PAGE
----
Book publishers have had a chaotic year. There have been protests and walkouts over Woody Allen’s memoir and the industry’s lack of diversity—unprecedented activism in an industry with little history of mobilization. One Big Five publisher, Simon & Schuster, is up for sale; two have new CEOs. And then there is the ongoing fallout from Covid-19, which shuttered bookstores across the country.
On Thursday, things got even crazier. Barack Obama and Penguin Random House announced that the first volume of the president’s memoir, A Promised Land, will drop on November 17—two weeks after the presidential election. That book will cover Obama’s presidency from his election in 2008 to the death of Osama bin Laden in 2011. The memoir “brings readers inside the Oval Office and the White House Situation Room, and to Moscow, Cairo, Beijing, and points beyond,” the publisher told Axios. “We are privy to his thoughts as he assembles his Cabinet, wrestles with a global financial crisis, takes the measure of Vladimir Putin, overcomes seemingly insurmountable odds to secure passage of the Affordable Care Act.”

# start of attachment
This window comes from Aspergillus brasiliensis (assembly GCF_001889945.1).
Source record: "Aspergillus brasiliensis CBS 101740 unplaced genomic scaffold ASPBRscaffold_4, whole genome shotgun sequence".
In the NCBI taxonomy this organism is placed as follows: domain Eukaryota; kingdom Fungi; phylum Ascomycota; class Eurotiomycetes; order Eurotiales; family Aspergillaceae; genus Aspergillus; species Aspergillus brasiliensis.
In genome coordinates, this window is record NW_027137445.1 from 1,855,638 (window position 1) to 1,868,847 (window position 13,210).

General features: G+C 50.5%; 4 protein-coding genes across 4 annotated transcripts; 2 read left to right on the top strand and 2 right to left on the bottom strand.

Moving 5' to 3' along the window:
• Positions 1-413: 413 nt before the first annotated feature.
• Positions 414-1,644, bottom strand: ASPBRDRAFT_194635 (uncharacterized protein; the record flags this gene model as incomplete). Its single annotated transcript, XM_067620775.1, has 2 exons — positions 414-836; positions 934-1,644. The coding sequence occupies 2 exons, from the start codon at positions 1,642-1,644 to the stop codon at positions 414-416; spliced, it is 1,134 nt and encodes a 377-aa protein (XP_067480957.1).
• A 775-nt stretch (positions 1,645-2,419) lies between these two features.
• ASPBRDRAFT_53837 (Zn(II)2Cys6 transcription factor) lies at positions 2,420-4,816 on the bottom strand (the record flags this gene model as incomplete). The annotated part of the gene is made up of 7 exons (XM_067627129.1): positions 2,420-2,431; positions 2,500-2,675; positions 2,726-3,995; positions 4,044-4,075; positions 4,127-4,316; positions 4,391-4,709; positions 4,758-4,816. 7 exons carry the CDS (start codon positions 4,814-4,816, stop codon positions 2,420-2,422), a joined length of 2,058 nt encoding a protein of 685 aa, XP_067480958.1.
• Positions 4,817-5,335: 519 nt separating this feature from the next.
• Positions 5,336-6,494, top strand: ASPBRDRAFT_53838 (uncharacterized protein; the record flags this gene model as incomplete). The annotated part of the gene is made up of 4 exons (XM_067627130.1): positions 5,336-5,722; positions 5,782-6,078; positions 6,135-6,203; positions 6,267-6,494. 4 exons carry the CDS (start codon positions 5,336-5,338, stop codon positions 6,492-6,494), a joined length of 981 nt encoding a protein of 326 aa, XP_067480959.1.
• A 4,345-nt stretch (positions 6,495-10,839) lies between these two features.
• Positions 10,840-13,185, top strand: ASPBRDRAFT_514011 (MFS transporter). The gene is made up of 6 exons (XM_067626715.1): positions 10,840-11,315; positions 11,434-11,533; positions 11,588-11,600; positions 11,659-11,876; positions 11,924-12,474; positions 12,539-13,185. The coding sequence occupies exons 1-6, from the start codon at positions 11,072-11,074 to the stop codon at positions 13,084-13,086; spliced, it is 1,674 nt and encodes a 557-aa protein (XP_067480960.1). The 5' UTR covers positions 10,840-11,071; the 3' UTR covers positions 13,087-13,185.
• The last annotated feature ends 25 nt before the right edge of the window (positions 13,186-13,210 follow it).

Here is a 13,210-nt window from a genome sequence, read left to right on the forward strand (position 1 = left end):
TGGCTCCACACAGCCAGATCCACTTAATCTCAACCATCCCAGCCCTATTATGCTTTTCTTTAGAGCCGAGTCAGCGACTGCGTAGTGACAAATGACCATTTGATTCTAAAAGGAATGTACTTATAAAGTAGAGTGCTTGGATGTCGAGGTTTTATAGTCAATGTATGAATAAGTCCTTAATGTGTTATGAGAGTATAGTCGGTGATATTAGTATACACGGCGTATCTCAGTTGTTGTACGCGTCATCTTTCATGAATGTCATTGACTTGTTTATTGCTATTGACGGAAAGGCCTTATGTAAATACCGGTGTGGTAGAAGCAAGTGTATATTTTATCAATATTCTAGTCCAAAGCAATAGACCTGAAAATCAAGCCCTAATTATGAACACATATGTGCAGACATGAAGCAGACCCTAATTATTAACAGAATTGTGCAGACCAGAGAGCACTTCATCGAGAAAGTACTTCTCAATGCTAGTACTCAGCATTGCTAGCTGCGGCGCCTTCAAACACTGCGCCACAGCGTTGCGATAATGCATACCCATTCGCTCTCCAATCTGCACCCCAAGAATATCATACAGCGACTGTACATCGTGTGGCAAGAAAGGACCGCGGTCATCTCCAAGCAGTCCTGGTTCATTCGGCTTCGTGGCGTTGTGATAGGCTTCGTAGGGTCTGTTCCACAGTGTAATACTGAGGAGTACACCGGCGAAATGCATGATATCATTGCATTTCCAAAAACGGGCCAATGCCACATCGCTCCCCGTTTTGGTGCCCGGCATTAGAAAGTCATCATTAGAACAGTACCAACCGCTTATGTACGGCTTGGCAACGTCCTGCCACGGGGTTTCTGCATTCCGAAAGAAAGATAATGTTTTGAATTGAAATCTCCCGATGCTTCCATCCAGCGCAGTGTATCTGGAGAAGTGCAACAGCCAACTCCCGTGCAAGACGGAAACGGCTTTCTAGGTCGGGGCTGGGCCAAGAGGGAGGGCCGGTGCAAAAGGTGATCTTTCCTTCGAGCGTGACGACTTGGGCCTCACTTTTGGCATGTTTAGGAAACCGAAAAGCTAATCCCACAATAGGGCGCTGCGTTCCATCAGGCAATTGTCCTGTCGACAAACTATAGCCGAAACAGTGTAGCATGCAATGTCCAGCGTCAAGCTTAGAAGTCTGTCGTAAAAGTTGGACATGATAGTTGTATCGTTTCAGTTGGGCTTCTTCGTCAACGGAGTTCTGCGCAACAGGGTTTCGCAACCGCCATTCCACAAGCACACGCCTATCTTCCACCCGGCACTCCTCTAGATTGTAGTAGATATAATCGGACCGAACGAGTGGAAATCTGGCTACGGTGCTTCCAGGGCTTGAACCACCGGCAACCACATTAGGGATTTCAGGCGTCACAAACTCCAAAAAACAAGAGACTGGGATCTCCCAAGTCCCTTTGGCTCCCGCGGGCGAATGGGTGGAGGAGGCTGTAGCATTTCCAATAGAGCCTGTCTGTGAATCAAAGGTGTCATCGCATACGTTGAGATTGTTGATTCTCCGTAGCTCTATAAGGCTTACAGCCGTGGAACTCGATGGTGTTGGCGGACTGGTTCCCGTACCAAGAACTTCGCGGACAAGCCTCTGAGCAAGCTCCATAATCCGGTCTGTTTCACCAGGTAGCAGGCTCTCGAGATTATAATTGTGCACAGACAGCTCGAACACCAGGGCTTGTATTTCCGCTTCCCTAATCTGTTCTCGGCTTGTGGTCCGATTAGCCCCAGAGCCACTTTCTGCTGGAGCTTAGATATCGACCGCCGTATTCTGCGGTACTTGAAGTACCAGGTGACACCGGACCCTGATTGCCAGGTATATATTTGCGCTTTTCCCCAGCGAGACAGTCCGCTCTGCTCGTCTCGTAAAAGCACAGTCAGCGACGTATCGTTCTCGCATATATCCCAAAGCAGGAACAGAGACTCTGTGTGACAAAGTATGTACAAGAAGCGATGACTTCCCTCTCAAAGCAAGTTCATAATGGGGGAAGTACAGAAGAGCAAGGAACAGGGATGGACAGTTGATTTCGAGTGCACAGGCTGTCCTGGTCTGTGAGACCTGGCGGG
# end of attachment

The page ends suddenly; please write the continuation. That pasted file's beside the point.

It will also be publishing’s equivalent of an eclipse, blotting out other releases in a crucial fall season. Michelle Obama’s memoir, Becoming, is the biggest hit of the Trump era, selling more than 10 million copies in its first six months; A Promised Land, even at 768 pages, should be expected to sell in the millions, if not tens of millions. (Given Michelle Obama’s sales, the $60 million Penguin Random House paid for books from the couple now looks like a bargain.) Barnes & Noble CEO James Daunt predicted that it will “sell as no other book has done since July 21, 2007”—the date that Harry Potter and the Deathly Hallows, still an industry touchstone, was released.
It also practically guarantees that the blackout that followed Covid-19 will effectively continue. For months, practically no new books were released; this fall, it may seem as if there is only one book in the universe.
Rumors about the imminent publication of Barack Obama’s memoir accompanied reports of a mysterious printer slowdown. As The New York Times reported last month, “The two largest printing companies in the United States, Quad and LSC Communications, have been under intense financial strain,” and LSC’s assets are about to be auctioned off. With many new books postponed, backlist sales boomed; this, too, created a printing problem, with publishers having to balance reprints with upcoming releases. The result was a choked supply chain. Many books that had been slated to be published in the fall—and some whose publication had been pushed back in the spring due to Covid-19—were delayed.